Friday, July 29, 2005


Small Talk

The shy and socially inept know exactly what Sartre meant when he said, "L'enfer, c'est les autres." To me, hell is other people, especially at parties and other social gatherings, where I usually retreat to a corner, feign absorption in the pictures on a wall or the books in a bookcase, and secretly marvel at the ease and fluency with which everyone else is chatting. Small talk is a skill I never mastered.

Rousseau suffered from the same affliction. Here are some passages from his Confessions (tr. J.M. Cohen) in which he bemoans society's appetite for small talk and his own incapacity for it:
She [Madame de Warens] is the only person with whom I never suffered from that inability to find words that makes the maintenance of conversation such a penance to me. (Book III)

I can make excellent replies impromptu, if I have a moment to think, but on the spur of the moment I can never say or do anything right. I could conduct a most delightful conversation by post, as they say the Spaniards play chess. (Book III)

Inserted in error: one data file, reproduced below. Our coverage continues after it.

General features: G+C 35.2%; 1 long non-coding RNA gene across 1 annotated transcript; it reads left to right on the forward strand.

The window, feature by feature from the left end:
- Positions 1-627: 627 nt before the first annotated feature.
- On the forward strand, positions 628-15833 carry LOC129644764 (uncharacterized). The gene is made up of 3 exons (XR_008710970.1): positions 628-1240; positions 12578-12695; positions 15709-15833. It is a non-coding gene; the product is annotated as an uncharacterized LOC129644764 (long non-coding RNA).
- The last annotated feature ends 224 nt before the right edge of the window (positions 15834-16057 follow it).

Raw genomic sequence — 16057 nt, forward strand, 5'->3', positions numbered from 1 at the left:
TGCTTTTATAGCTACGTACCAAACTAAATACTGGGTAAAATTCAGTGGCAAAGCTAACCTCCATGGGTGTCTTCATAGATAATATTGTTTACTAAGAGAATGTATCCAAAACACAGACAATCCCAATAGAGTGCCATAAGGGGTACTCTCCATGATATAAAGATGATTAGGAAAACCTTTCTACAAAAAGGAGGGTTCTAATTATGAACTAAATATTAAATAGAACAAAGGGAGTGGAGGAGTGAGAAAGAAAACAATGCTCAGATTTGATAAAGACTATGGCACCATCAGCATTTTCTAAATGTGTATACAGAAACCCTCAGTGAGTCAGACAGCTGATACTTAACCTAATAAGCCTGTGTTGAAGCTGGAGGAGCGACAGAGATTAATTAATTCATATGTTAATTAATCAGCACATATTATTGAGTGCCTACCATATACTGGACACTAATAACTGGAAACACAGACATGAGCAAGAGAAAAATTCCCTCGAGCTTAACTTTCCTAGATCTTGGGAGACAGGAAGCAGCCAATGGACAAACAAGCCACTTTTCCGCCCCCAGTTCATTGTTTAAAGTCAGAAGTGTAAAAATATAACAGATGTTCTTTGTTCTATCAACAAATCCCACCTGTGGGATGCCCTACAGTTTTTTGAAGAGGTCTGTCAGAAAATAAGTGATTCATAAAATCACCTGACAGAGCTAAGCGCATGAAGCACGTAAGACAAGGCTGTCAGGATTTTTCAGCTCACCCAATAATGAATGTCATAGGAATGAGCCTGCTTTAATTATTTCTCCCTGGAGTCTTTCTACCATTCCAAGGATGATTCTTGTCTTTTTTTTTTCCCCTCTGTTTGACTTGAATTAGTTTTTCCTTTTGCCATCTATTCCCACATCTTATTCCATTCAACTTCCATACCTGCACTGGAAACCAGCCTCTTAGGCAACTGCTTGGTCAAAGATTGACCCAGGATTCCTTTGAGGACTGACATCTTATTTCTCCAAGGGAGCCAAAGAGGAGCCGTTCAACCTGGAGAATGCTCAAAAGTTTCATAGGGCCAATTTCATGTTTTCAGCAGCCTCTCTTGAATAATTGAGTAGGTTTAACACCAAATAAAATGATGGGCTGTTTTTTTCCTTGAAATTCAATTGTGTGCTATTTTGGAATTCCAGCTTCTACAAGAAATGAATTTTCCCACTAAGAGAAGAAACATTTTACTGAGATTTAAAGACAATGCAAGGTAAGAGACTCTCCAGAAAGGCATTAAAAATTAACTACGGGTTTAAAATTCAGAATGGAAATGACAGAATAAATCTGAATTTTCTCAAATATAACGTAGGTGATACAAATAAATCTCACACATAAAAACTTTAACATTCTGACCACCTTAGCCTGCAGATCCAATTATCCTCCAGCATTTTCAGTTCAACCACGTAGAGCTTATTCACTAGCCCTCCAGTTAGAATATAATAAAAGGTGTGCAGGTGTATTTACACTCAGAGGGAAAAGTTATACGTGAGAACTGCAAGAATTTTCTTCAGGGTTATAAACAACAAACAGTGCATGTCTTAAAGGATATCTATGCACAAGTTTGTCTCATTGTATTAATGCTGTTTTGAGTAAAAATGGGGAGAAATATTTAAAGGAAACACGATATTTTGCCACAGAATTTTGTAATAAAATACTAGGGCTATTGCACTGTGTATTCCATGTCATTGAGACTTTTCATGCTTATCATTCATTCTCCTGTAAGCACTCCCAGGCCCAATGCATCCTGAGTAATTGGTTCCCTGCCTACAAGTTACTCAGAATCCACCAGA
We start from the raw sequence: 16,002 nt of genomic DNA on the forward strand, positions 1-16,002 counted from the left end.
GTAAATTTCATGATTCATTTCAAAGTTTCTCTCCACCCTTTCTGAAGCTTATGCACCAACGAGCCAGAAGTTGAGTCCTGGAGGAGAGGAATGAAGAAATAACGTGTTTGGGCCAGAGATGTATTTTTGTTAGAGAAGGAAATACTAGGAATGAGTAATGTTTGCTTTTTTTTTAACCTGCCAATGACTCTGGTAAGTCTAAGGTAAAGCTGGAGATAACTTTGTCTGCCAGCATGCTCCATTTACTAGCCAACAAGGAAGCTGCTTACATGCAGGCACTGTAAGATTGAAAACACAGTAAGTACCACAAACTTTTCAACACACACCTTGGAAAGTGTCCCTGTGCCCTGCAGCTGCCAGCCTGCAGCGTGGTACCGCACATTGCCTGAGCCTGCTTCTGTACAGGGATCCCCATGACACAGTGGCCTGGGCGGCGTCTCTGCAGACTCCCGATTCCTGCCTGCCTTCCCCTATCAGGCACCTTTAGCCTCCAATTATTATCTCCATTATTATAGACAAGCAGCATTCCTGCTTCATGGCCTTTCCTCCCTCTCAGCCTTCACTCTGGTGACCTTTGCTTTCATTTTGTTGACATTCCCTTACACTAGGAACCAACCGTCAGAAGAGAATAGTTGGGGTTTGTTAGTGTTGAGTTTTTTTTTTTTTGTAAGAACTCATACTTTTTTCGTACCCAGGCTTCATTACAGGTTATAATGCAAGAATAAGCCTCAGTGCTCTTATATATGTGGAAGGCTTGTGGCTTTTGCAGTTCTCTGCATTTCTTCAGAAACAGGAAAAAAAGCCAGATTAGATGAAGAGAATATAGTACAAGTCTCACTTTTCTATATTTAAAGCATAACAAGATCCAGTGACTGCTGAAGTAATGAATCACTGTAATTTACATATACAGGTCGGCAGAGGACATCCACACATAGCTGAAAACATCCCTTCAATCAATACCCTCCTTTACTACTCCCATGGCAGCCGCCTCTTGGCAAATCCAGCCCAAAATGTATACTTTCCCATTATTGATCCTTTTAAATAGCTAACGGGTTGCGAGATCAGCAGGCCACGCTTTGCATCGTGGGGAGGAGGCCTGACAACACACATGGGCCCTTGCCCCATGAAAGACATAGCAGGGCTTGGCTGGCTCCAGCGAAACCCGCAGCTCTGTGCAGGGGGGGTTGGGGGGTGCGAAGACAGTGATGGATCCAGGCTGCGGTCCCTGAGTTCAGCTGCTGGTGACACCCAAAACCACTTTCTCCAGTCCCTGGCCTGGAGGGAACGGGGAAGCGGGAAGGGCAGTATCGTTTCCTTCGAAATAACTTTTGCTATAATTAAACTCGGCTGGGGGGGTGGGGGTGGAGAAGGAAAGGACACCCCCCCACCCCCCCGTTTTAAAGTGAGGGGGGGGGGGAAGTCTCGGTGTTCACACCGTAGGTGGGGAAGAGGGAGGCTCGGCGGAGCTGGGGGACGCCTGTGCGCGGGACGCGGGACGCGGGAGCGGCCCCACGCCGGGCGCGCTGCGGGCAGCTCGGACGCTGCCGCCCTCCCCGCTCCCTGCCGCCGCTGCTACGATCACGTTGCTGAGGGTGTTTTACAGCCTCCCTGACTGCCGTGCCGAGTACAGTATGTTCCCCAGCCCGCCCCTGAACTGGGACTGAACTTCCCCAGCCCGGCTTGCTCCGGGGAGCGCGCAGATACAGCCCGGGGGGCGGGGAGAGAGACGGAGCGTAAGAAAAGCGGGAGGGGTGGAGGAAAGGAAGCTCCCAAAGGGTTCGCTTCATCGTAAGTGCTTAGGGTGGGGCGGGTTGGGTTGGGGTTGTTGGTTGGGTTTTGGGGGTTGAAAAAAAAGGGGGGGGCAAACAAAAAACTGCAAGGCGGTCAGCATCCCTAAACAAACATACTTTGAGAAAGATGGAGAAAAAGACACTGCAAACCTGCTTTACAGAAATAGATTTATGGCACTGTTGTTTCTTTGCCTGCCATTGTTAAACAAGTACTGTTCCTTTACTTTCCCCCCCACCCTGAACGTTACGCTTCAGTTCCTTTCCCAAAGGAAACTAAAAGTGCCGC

In private conversation, there is another difficulty, which I consider worse, the necessity of always talking. You have to reply each time you are spoken to, and if the conversation fails, to set it going again. This unbearable constraint would be enough in itself to disgust me with society. I can think of no greater torture than to be obliged to talk continually and without a moment for reflection. I do not know whether this is just an aspect of my mortal aversion to any sort of compulsion, but I have only to be absolutely required to speak and I infallibly say something stupid. (Book III)

Lack of occupation is, in my opinion, as much a scourge of society as solitude. Nothing so narrows the mind, nothing engenders more nonsense - tales and mischief, gossiping and lies - than for people to be eternally confined in one another's company, in one room, reduced, for lack of anything to do, to the necessity of incessant chatter. When everyone is busy, no one speaks unless he has something to say. But when one is doing nothing it is imperative to talk all the time; and that is the most wearisome and dangerous of all forms of constraint. (Book V)

I have never been able to endure the silly nonsense with which ordinary conversation is padded out; but useful and serious talk has always given me pleasure. (Book VI)

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